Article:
In February of 2017, I purchased a bright red 2017 Honda Rebel 300. (named Hankster 1.0) Once I took delivery of the bike in May, it was transported to Mission Cycle in Angus Ontario so that Todd could work his magic of modifying it for me so that I could ride with one (left) hand.
The modifications were actually very minor – a finger throttle and centrifugal force clutch which disengages the engine based on rpms was installed, followed by my front brake being attached to the front left lever which is the clutch for everyone else.
I took my training in early July and successfully passed the evaluation, losing only 3 of 12 points, and as a result obtained my M2 license.
I began to ride as much as possible. Many of my adventures are captured in articles that I have written for The Riders Mag which will also be posted as blogs in the near future.
I also joined several motorcycle groups on Facebook, one of which is called Motorcycle Society (Ontario). Through this group, I met many riders, many of whom became friends. I was fortunate enough to also ride with several during the summer and quickly came to learn the true meaning of community.
In August, I purchased a Honda Shadow Aero 750 (Hankster 2.0) as I felt that I was ready for more power. Once again, the bike was transported to Mission Cycle for modifications similar to the Rebel.
As soon as I jumped on the bike for the first time, my husband Lloyd videoed my experience. Was I nervous? Apprehensive? Doubtful? Anxious? YES!! I even thought about giving up which is something that I never do.
Lloyd quickly convinced me to persevere which I did and after an hour of practice in a parking lot, he and I were off riding. Following are a few clips of my first moments on Hankster 2.0:
Once I got home, I was so excited about my day that I shared the video and emotions which had gone through with the motorcycle group on Facebook referred to earlier. I was overwhelmed by the support extended to me which nearly brought me to (happy) tears until the judgement came from one person…… their comments follow below;
Riding with one hand in itself is very dangerous. What if a dog ran out in front of you no way you would control the bike with one hand. Just my opinion.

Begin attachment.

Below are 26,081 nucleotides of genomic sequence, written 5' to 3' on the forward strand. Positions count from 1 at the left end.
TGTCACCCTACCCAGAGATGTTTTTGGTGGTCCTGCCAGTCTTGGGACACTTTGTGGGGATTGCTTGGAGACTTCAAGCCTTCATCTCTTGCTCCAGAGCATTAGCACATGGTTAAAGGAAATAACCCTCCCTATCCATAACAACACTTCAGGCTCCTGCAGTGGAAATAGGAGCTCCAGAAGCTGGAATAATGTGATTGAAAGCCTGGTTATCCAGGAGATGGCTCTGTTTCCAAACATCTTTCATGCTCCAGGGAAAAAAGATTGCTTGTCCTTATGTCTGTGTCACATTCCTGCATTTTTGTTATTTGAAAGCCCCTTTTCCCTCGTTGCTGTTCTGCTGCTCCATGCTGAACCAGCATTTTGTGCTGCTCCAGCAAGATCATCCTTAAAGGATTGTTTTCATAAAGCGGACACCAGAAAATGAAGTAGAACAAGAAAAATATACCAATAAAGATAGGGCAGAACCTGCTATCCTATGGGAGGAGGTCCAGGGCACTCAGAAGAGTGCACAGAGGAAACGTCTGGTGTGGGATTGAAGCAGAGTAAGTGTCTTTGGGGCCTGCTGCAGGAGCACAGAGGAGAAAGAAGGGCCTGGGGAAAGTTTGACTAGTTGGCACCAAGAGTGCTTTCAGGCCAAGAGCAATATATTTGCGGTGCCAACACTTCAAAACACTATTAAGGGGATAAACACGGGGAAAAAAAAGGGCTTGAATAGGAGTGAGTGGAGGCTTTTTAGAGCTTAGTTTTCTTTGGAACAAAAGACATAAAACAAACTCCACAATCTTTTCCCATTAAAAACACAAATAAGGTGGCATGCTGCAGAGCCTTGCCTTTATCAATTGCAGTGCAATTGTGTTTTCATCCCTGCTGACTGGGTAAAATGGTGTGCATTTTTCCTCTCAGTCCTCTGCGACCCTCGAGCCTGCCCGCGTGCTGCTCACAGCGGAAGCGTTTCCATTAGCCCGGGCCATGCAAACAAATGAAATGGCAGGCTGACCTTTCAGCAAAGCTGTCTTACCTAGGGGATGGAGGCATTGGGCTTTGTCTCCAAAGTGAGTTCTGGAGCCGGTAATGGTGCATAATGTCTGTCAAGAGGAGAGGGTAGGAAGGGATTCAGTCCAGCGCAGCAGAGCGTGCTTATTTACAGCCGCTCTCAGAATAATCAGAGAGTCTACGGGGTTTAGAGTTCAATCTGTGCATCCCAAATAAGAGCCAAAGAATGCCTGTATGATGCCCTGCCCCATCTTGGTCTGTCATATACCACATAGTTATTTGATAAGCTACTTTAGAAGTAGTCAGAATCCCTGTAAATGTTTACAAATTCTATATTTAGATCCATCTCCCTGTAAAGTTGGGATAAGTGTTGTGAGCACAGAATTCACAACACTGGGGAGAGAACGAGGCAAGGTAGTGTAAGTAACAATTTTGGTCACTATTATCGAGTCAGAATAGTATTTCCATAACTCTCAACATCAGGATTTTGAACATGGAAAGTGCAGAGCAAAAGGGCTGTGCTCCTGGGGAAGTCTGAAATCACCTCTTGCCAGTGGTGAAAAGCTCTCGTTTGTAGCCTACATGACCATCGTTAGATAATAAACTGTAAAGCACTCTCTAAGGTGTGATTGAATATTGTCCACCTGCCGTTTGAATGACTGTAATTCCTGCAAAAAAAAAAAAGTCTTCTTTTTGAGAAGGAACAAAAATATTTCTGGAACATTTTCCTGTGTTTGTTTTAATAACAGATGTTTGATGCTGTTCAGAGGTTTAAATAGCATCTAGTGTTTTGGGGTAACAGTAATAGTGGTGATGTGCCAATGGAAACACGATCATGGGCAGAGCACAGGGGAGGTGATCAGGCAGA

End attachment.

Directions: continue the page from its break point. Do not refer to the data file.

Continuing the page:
This is just wrong for a bunch of reasons. sorry not gonna sugar coat it for you.
If she were my daughter I would discourage it.
Maybe there is a dynamic there that I don’t know about. Geez am I the only one who feels this way. give me a break. I’m the only one who tells it like it is
I only know how it works for me when I sometimes ride with one hand in a slow zone only and I hit a rough patch on the road it’s kinda scary
What I heard loud and clear in the poster’s words was the following: If I cannot understand how you accomplish this (riding with 1 hand) then it should not be permitted.
Everyone is entitled to their opinion – I am fine with that. I understand that it might be difficult for others to comprehend how something can be accomplished differently than what they might be accustomed to seeing.
What I am not fine with is someone else’s opinion impeding my ability to do what I want to do.
I explained to the poster how I successfully passed the evaluation – as a matter of fact, I had already put on 8,000+ kilometers on my Honda Rebel before I purchased my larger bike.
This is how someone’s judgement can impede one’s ability to achieve their dreams.
I invited the poster to ride with me. I am still waiting for them to give me a date/time…..
I am thrilled when I am approached by others asking how I ride. I was and continue to be touched by how so many encouraged and continue to encourage me to go for my dream.
To me, it all comes back to: don’t judge people by how they look.
All you have to do is ask.
Until next time!!